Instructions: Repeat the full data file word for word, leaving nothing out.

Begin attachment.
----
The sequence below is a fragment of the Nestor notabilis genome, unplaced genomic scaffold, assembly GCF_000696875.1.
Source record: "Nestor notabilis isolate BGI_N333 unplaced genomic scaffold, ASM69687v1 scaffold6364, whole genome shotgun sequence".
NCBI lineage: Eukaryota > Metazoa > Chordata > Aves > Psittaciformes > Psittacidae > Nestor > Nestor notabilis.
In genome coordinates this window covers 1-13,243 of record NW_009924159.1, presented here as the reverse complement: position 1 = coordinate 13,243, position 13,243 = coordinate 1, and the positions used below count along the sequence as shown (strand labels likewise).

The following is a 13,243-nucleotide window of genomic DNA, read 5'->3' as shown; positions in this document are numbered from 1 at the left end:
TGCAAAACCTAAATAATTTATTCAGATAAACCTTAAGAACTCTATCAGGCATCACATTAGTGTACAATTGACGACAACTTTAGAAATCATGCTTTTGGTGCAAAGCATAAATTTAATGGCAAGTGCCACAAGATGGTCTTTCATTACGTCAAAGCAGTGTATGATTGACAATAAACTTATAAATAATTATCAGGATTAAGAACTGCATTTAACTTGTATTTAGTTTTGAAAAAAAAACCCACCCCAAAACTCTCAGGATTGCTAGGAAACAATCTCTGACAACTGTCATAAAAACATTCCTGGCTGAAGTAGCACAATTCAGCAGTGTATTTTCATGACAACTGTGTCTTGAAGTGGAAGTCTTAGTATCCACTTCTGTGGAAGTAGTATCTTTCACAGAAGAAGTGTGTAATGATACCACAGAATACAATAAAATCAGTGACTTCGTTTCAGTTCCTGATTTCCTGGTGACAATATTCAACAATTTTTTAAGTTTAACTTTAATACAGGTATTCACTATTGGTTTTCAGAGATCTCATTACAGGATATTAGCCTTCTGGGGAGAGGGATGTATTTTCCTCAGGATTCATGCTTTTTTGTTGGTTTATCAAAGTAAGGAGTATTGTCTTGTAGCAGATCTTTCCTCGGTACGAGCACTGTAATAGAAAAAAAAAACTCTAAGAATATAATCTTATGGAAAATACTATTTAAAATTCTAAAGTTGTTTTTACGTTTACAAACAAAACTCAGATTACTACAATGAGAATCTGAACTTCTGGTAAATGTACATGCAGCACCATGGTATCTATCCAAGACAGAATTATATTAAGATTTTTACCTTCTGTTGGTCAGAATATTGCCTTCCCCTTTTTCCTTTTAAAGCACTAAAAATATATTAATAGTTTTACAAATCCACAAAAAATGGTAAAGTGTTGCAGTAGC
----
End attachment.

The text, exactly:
The sequence below is a fragment of the Nestor notabilis genome, unplaced genomic scaffold, assembly GCF_000696875.1.
Source record: "Nestor notabilis isolate BGI_N333 unplaced genomic scaffold, ASM69687v1 scaffold6364, whole genome shotgun sequence".
NCBI lineage: Eukaryota > Metazoa > Chordata > Aves > Psittaciformes > Psittacidae > Nestor > Nestor notabilis.
In genome coordinates this window covers 1-13,243 of record NW_009924159.1, presented here as the reverse complement: position 1 = coordinate 13,243, position 13,243 = coordinate 1, and the positions used below count along the sequence as shown (strand labels likewise).

The following is a 13,243-nucleotide window of genomic DNA, read 5'->3' as shown; positions in this document are numbered from 1 at the left end:
TGCAAAACCTAAATAATTTATTCAGATAAACCTTAAGAACTCTATCAGGCATCACATTAGTGTACAATTGACGACAACTTTAGAAATCATGCTTTTGGTGCAAAGCATAAATTTAATGGCAAGTGCCACAAGATGGTCTTTCATTACGTCAAAGCAGTGTATGATTGACAATAAACTTATAAATAATTATCAGGATTAAGAACTGCATTTAACTTGTATTTAGTTTTGAAAAAAAAACCCACCCCAAAACTCTCAGGATTGCTAGGAAACAATCTCTGACAACTGTCATAAAAACATTCCTGGCTGAAGTAGCACAATTCAGCAGTGTATTTTCATGACAACTGTGTCTTGAAGTGGAAGTCTTAGTATCCACTTCTGTGGAAGTAGTATCTTTCACAGAAGAAGTGTGTAATGATACCACAGAATACAATAAAATCAGTGACTTCGTTTCAGTTCCTGATTTCCTGGTGACAATATTCAACAATTTTTTAAGTTTAACTTTAATACAGGTATTCACTATTGGTTTTCAGAGATCTCATTACAGGATATTAGCCTTCTGGGGAGAGGGATGTATTTTCCTCAGGATTCATGCTTTTTTGTTGGTTTATCAAAGTAAGGAGTATTGTCTTGTAGCAGATCTTTCCTCGGTACGAGCACTGTAATAGAAAAAAAAAACTCTAAGAATATAATCTTATGGAAAATACTATTTAAAATTCTAAAGTTGTTTTTACGTTTACAAACAAAACTCAGATTACTACAATGAGAATCTGAACTTCTGGTAAATGTACATGCAGCACCATGGTATCTATCCAAGACAGAATTATATTAAGATTTTTACCTTCTGTTGGTCAGAATATTGCCTTCCCCTTTTTCCTTTTAAAGCACTAAAAATATATTAATAGTTTTACAAATCCACAAAAAATGGTAAAGTGTTGCAGTAGC